Acculturation is very important in the development of Asian Americans identity. According to Zhou, Siu, & Xin (2015), “Acculturation can be defined as the degree to which immigrant or minority populations identify with the mainstream dominant culture (291). Because of this process, Asian American students face many cultural and cognitive barriers. When Asian American students are faced with problems stemming from the Model Minority Stereotype, they are reluctant to report what they are dealing with because of feelings of shame or stigmas related to failure within their culture. Consequently, Asian American students attempt to deal with cognitive or mental issues independently prior to seeking help. In order to reach minority students, teachers, counselors, and other students must be aware of the cultural differences. Zhou, Siu, & Xin (2015) say, “Providing culturally responsive mental health services to Asian American children, adolescents, and their families is characterized as a “dangerous opportunity.” The danger lies in the continued underutilization of mental health services despite high levels of mental health problems among this population” (295). Likewise, it is fair to safe that model minority stereotype could lead to psychological and emotional distress in Asian Americans. In one study conducted on a college campus in the Midwest, more than 75 percent of Asian students admitted that they spent long hours studying which caused them to endure loneliness and alienation. Because of their studying habits they slept a maximum of four hours per night and experienced depression and anxiety (Huang, Yen, et al, 770).

Stereotypes can bind behaviors in negative and positive ways (Zhou, Zheg, Siu, & Xin, 291). Even children are prompted to behave a certain way due to stereotypes and preferences that their parents have. Children learn these behaviors from their parents and continue to teach the same behaviors to their children. Consequently, stereotypes and prejudices can be perpetuated for generations. In order to eradicate these problems from society, parents and educators must raise their understanding of the effects of stereotyping on minority members of society. Parents and teachers must actively discuss with young children the importance of being themselves. Obviously, from the study presented earlier, children as young as 3 years old are impressed by stereotypes. So, children should be taught at this young age that it is acceptable to be different from what society says they should be. Participation in workshops, conferences, and festivals that celebrate other cultures are important in raising awareness of other cultures.  This can be beneficial for both Asian Americans and people of other cultures. The baffling concept about the Model Minority Stereotype is that it is perpetuated more often by Asian Americans than those of other ethnicities. In an odd way, it seems that Asian Americans feel they must live up to those standards in order to be accepted and liked by their international counterparts. Although the birth of the Model Minority Stereotype has not been established, many believe it is linked to the 1965 Immigration Act. During this time, the United States relaxed its restraints on Asian immigrants from various wealthy Asian countries. Officials only wanted the smartest, best educated, and wealthiest Asians to immigrate to America. Consequently, these Asians felt they must strive hard to live up to the standards that had been placed upon them. This changed the concepts of Asian immigrants who had been poor and uneducated. Essentially, the Model Minority Stereotype was created to refute the negative stereotype that Asian Americans had prior to the shift.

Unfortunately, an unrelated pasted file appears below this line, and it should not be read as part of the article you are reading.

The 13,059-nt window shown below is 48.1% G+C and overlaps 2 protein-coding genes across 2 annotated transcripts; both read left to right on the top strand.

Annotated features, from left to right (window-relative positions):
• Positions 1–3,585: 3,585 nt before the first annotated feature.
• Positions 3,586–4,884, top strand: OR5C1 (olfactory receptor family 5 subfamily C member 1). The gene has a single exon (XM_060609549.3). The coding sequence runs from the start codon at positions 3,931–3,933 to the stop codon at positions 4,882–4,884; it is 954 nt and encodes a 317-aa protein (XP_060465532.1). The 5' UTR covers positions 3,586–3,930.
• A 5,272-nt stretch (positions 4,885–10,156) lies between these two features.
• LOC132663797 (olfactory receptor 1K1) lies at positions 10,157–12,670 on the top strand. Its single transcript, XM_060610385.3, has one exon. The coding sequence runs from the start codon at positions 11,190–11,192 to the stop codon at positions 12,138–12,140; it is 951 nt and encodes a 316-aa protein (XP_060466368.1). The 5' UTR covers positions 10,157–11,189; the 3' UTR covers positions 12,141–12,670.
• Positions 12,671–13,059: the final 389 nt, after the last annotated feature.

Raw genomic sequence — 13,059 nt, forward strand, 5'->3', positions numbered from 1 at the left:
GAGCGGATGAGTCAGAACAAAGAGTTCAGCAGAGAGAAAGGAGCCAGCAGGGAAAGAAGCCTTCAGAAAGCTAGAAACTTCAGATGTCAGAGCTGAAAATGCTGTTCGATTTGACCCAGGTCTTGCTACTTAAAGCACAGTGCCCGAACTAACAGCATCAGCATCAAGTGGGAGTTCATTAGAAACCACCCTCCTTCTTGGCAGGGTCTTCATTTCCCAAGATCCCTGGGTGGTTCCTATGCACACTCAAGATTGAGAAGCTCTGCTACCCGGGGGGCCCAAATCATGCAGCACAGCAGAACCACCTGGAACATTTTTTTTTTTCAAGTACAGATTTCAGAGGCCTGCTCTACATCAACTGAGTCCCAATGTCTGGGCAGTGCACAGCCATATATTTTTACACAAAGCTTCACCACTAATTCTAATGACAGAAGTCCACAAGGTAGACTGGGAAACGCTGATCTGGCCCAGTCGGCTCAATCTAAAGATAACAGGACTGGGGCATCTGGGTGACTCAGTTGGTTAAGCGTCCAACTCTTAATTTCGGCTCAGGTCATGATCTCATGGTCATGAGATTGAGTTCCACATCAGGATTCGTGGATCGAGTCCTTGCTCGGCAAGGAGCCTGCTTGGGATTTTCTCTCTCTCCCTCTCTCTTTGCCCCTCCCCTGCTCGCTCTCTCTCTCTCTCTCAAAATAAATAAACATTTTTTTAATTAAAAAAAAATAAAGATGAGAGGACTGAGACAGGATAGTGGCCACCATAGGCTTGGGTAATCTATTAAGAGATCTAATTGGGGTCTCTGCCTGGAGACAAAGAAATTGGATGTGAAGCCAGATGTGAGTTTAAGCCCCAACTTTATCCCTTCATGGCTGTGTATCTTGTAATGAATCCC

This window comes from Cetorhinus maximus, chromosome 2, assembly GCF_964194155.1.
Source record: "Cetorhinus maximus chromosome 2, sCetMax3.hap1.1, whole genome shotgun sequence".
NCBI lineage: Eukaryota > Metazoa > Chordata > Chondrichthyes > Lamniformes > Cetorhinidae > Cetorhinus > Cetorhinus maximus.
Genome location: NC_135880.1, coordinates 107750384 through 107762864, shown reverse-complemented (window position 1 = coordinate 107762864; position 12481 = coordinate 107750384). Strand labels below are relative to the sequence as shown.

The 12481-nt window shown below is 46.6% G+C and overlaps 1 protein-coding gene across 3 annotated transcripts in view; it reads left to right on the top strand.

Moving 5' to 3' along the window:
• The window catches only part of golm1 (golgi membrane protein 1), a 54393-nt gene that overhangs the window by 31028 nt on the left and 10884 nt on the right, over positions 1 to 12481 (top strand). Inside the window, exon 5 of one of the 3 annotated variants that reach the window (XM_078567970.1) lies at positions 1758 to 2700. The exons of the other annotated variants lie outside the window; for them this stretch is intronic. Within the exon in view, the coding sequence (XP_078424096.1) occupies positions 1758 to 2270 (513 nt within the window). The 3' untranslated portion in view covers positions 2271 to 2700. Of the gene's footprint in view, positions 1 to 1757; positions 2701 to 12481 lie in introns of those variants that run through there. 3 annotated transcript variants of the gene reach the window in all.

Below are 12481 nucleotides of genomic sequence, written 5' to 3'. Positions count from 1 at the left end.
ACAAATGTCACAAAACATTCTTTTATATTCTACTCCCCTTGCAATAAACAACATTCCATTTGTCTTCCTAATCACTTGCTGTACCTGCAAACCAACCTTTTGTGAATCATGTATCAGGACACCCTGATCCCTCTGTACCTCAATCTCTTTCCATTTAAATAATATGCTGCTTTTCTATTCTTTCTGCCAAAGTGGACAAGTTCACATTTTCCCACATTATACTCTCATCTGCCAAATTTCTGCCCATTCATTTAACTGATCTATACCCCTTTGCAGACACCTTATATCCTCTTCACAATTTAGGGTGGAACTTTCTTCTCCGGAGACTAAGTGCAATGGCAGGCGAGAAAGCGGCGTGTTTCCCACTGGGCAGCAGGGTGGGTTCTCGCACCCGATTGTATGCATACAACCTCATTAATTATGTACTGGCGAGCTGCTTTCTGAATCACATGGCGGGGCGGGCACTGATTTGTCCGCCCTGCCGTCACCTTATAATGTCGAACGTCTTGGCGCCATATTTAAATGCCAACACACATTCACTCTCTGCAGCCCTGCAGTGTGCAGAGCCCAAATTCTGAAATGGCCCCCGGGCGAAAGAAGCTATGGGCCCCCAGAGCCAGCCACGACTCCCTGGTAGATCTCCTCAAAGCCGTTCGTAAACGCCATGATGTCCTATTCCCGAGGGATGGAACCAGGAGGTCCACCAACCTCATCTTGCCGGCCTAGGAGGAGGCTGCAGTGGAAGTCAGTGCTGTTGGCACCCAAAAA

Works Cited

Huang, Keng-Yen, et al. “Symptoms of Anxiety And Associated Risk And Protective Factors In Young Asian American Children.” Child Psychiatry And Human Development 43.5(2012): 761-774. ERIC. Web. 29 Nov. 2015.

Museus, Samuel D. “The Model Minority and The Inferiority Minority Myths: Understanding Stereotypes and Their Implication for Student Learning.” About Campus 13.3 (2008): 2-8. ERIC. Web 29. Nov. 2015.

Zhou, Zheg, Candice R. Siu and Tao Xin. “Promoting Cultural Competence In Counseling Asian American Children And Adolescents.” Psychology In The Schools 46.3 (2009): 290-298. ERIC. Web. 29 Nov. 2015.